However, a cabal who were out to scuttle the new efforts at completing the ASC and putting it to operation, and making it work for the Nigerian economy, secretly brought in Metpron, a private Russian company, into the arrangement, without the knowledge of President Buhari.

As learnt, it became evident to a few other patriotic Nigerians on the trip that something was amiss.

This set of patriots consisted of a handful of technocrats with vast knowledge of government-to-government transactions, as well as, private citizens who have been campaigning for the completion of the multi-billion dollar complex.

The second group queried the choice of Metpron, instead of TyazhpromExport (TPE). It was argued that TPE should be the natural choice since it is owned by the Russian government and the original builders of the complex.

The struggle between these two sets of Nigerians, it was gathered, played a major in the delay in the negotiations that followed the approval for the new deal by the two presidents.
Vanguard learnt that it became a matter of who was closer to President Buhari, members of his kitchen cabinet and was able to convince them on the honesty of their positions.

At last, the President’s inner circle gave the nod for the TPE to be brought in. Consequently, TPE was invited to a scheduled meeting in Cairo, Egypt for negotiations.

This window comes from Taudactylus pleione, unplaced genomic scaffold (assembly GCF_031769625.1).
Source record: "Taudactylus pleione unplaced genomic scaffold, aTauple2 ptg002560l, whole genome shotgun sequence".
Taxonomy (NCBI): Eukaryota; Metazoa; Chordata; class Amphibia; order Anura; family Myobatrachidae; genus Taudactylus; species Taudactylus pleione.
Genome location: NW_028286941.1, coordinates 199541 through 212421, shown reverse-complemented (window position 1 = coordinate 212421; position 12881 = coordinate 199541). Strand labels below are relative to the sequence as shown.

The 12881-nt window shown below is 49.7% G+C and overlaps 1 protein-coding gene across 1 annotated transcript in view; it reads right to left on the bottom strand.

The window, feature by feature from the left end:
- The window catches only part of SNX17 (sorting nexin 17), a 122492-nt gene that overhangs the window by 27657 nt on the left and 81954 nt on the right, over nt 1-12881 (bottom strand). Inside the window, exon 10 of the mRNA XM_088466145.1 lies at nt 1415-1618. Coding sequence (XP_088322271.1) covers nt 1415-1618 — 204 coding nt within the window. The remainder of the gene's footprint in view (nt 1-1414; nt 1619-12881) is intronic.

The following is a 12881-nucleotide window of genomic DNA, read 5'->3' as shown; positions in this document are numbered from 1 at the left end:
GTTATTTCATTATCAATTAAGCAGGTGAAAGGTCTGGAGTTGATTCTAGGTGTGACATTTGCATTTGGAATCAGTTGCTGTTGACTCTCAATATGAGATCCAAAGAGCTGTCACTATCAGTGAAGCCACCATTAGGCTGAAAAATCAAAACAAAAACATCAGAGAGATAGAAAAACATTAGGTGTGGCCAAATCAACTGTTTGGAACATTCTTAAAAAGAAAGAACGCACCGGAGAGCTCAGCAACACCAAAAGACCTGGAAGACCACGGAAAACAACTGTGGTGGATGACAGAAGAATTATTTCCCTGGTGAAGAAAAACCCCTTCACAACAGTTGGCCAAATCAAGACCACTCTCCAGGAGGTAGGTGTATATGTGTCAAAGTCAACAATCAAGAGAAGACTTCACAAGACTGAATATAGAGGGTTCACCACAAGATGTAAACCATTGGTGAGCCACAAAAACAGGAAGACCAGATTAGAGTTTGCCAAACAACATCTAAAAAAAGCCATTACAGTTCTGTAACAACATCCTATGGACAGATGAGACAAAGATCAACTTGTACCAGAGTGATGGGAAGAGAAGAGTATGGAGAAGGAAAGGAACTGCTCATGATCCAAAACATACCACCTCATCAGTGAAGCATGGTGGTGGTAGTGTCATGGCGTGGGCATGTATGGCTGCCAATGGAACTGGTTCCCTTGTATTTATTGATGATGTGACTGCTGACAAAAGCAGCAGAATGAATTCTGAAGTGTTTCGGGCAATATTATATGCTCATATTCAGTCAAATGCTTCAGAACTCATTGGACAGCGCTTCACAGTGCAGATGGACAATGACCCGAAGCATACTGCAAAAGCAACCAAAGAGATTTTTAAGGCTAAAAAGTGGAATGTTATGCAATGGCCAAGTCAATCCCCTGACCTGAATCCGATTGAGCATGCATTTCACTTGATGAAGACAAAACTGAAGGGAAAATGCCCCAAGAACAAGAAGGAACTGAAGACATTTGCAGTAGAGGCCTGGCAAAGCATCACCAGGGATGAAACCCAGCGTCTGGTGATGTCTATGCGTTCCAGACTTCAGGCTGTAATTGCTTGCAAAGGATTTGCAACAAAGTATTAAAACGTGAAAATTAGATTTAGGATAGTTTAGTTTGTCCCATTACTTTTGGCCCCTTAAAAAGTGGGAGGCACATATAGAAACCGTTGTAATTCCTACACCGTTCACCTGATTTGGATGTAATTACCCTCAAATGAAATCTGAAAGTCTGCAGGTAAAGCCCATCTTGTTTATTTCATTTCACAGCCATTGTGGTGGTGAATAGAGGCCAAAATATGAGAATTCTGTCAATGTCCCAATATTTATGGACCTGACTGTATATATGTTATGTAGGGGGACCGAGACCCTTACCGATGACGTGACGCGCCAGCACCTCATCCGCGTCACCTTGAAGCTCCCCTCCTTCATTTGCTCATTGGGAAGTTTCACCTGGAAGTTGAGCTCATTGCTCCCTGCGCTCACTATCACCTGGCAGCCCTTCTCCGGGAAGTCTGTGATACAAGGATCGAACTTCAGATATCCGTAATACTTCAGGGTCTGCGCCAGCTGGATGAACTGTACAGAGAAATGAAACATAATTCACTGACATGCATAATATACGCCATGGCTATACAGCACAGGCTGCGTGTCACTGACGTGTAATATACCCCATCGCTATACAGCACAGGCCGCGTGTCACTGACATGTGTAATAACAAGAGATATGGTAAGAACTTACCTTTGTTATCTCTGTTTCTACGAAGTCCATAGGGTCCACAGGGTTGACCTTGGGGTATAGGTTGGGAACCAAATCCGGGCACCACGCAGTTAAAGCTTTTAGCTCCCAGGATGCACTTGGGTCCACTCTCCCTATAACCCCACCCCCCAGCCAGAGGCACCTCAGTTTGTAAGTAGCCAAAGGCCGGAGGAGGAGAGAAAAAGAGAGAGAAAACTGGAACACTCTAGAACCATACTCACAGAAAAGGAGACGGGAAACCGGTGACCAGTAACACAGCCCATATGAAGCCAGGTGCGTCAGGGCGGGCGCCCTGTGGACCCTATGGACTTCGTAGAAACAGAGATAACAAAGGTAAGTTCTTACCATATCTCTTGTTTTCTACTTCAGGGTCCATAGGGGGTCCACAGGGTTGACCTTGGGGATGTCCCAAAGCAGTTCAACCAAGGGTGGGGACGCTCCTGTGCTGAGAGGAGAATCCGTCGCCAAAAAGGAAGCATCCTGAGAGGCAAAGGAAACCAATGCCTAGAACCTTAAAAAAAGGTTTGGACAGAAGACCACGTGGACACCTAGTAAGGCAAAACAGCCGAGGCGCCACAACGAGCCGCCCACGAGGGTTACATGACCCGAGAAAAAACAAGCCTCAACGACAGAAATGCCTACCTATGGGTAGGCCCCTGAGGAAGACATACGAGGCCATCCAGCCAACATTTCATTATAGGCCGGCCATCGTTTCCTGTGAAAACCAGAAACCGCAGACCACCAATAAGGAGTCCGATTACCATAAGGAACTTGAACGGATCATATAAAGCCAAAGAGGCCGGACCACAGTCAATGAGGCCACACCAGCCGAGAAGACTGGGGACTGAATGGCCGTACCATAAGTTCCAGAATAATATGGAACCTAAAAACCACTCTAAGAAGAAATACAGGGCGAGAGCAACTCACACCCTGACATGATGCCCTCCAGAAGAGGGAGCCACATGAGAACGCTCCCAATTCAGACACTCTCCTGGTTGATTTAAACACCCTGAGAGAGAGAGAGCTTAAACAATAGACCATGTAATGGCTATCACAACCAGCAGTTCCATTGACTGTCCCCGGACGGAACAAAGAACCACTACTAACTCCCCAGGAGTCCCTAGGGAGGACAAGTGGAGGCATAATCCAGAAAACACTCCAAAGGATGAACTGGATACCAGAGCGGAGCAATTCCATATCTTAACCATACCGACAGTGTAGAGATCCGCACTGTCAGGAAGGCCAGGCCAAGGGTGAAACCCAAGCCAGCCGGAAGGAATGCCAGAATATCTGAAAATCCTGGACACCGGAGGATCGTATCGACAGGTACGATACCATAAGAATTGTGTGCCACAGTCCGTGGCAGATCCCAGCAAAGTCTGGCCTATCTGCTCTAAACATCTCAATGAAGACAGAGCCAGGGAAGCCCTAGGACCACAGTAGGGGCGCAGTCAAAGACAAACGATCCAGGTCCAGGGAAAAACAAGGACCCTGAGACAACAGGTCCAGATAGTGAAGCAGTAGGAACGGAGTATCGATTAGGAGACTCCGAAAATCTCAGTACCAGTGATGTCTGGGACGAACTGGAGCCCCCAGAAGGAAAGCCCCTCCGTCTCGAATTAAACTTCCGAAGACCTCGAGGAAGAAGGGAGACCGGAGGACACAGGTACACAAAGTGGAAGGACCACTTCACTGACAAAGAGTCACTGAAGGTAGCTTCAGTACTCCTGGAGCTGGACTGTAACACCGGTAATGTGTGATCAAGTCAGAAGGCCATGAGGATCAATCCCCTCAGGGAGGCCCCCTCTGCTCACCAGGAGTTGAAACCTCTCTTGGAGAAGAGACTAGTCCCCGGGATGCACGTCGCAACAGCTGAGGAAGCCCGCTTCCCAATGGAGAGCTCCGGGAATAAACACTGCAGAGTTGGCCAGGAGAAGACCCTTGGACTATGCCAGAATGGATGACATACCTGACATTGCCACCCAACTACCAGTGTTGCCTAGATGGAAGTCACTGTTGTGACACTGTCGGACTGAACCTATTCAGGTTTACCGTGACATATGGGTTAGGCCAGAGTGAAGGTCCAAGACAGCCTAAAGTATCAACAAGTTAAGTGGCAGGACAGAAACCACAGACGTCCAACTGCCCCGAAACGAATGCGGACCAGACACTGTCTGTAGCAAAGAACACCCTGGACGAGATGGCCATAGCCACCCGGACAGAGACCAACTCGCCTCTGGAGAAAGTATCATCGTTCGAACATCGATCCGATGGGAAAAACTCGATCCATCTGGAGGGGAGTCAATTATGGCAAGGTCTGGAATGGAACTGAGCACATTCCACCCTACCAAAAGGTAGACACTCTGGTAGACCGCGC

It was gathered that the president had to intervene and asked that TPE be brought in, following which the negotiation meeting in Egypt was held in March. It was attended by Nigerian and Russian top government officials, TPE and Africa Export-Import Bank which pledged to provide $1 billion for the completion of the project.

Another thorny issue which had to be resolved was the management of the $1.460 billion pledged by Afreximbank and the Russians.

Some officials, it was learnt, wanted it to be managed by a team in the Office of the Secretary to Government of the Federation or the Federal Ministry of Mines and Steel Development.
However, those who insisted on engaging TPE, again argued that to ensure greater transparency, an Independent Project Implementation Committee (PIC) should be set up to manage the funds, while the Ministry should concentrate on policy issues.

The suggestion was that the PIC should be made up of technocrats from the Presidency, the ministry, experts from the private sector, especially members of the Nigeria Society of Engineers, metallurgists, Miners’ Association and representatives of the host state of Kogi, as well as, Afreximbank which will provide bulk of the funding.

It was gathered that the process of setting up the PIC would have been completed by now, but for the drawback occasioned by the coronavirus pandemic.

It is expected that the inauguration of the Ajaokuta Presidential Project Inauguration Team (APPIT), on May 11, 2020, to help revamp the company in line with the recent agreement reached with Russia to resuscitate the steel company, would accelerate the new push to make Ajaokuta a reality.

The Secretary to the Government of the Federation SGF, Boss Mustapha who chairs the team noted that revamping the plant has become imperative, saying “this is further underscored by difficulties being witnessed with present challenges in the global oil industry.”